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3 Ways You Win When Your Kid’s Sport Runs Your Life

March 28, 2023 | Parents | by Karen Scholl

Note:  Karen is our resident comedian for The Sideline Project.  You'll find more of her work at her website:  CarpoolConfidential.com

You may hear that youth sports are bad for kids, families, pets, friends, finances, and free time. But let me tell you who’s cashing in big. Me.

Thanks to my kids’ soccer schedules, I can’t spend my weekend doing chores and running errands, even if I want to. And while I may worry about getting to a game on time or whether my kid can keep the ball out of his own goal, you know what I’m not worrying about? Everything else.

But the perks don’t end there. Access is the biggest prize of being a sports parent. Each game gives me a view of my kids I can’t get anywhere else.

At its core, parenting is about watching. In the beginning, we watch them sleep, eat, and walk because we like to avoid emergency rooms and maybe we’re a tad paranoid. By the time they’re toddling, they demand our attention. “Watch me!” build a tower of blocks, knock down a tower of blocks, go down the slide, go up the slide, blow a bubble, blow a bigger bubble, blow the world’s biggest bubble. Watching them becomes second nature, and I didn’t realize how important it was to me until my kids were in zit-zapping distance of adolescence. That’s when everything changed. They retreated behind bedroom doors and phone screens. “Watch me!” became “Stop looking at me!”

Then sports came to my rescue. Soccer games gave me opportunity and permission to watch them for 60 to 90 minutes straight. Multiple times per week. It was like my favorite show, which had been cancelled by the network, was suddenly renewed on a streaming service, and now it’s way better than the original. Here’s why.

1. Staring isn’t rude, it’s the whole point

On a normal day, I don’t cross paths with my kid before school. I’m working when he comes home. He’s studying/sleeping/teenagering when I’m done. I may hear the creak of a bedroom door, smell a waft of Old Spice Swagger, or glimpse a hoodie near the fridge. That’s about it. But on the field, I don’t just see my kid, I stare. Like a jealous ex. Shamelessly. With no apologies. I see that his hair curls more than it used to, and that his shoulders test the seams of his jersey now that he lifts weights. I see that I’m not the only person he’s towering over and that his acne products aren’t doing the trick. And when he lobs a pass down the field and his teammate scores a goal, I score too — a rare dimple sighting.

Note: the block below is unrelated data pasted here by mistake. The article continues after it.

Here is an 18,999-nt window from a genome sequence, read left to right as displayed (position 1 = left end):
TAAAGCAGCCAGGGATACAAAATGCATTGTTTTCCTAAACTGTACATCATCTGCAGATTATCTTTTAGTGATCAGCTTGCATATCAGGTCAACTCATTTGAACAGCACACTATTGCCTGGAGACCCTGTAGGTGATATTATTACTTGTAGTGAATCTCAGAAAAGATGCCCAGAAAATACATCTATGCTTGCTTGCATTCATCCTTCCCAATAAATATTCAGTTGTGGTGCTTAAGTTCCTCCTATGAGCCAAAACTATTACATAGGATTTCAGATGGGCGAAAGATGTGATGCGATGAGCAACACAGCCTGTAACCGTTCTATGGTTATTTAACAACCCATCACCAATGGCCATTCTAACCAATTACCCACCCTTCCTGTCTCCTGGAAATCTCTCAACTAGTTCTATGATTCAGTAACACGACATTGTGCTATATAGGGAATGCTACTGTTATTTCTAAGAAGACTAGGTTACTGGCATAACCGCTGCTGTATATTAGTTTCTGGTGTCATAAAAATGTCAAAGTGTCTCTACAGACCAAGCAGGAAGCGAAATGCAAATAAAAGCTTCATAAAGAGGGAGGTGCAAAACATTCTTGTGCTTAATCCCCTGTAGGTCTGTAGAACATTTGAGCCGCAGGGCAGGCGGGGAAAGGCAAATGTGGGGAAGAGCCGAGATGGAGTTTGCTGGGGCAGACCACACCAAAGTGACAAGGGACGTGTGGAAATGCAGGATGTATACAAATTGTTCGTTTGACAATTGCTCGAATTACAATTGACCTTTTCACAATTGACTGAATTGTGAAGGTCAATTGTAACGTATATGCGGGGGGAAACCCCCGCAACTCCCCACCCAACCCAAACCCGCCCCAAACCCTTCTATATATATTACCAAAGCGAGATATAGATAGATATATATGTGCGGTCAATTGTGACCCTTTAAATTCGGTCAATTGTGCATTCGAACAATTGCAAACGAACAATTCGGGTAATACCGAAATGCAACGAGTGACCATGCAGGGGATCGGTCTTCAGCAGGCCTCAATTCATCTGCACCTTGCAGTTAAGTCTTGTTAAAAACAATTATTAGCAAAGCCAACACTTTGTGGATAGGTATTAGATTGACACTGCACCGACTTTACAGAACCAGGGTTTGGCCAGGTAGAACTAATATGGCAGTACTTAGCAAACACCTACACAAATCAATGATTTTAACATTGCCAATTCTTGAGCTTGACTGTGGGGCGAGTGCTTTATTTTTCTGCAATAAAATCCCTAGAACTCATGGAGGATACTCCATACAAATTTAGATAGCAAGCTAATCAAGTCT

2. You can enjoy the action without having to supervise it

When my kids were old enough to ride their bikes to the park on their own, I was relieved. Until I realized I was missing all the action. On the soccer field I can see them perform again. Headers. Slide tackles. The complicated body language they share with teammates, opponents, coaches, and officials. When the whistle blows to start the game, I love seeing their bodies wake up, like action figures coming to life. Now I long for that game-time energy and sense of purpose when I watch them drag the trash outside after my 18th request.

3. You’ll have something to talk about besides their grades, their room, or their attitude

You already know certain topics are not to be discussed after the game — or ever. Like how they played or how their shorts were on backward the whole time. Luckily, the game itself is, well, fair game for discussion. Let’s face it, it’s hard just to find a movie we all want to watch, so I love that the game gives us new things to talk about. Opinions on a call. Why they switched formation in the middle of the half. I mention how cool I thought a certain play was and he tells me what made it cooler. He describes the pressure he felt making a pass and his joy when it got where it needed to go, and I’m careful not to suggest he put that much passion into his schoolwork.

Watching your kids play sports doesn’t just let you see more of them, it lets you see more of who they are. We can’t see them in their classrooms and won’t see them in their jobs, but watching them make decisions and deal with consequences out on the field helps us see who they will be when they’re out in the world. And if the trade-off is letting their sport run my life, just hand me the schedule and tell me where to set my chair.

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Karen Scholl

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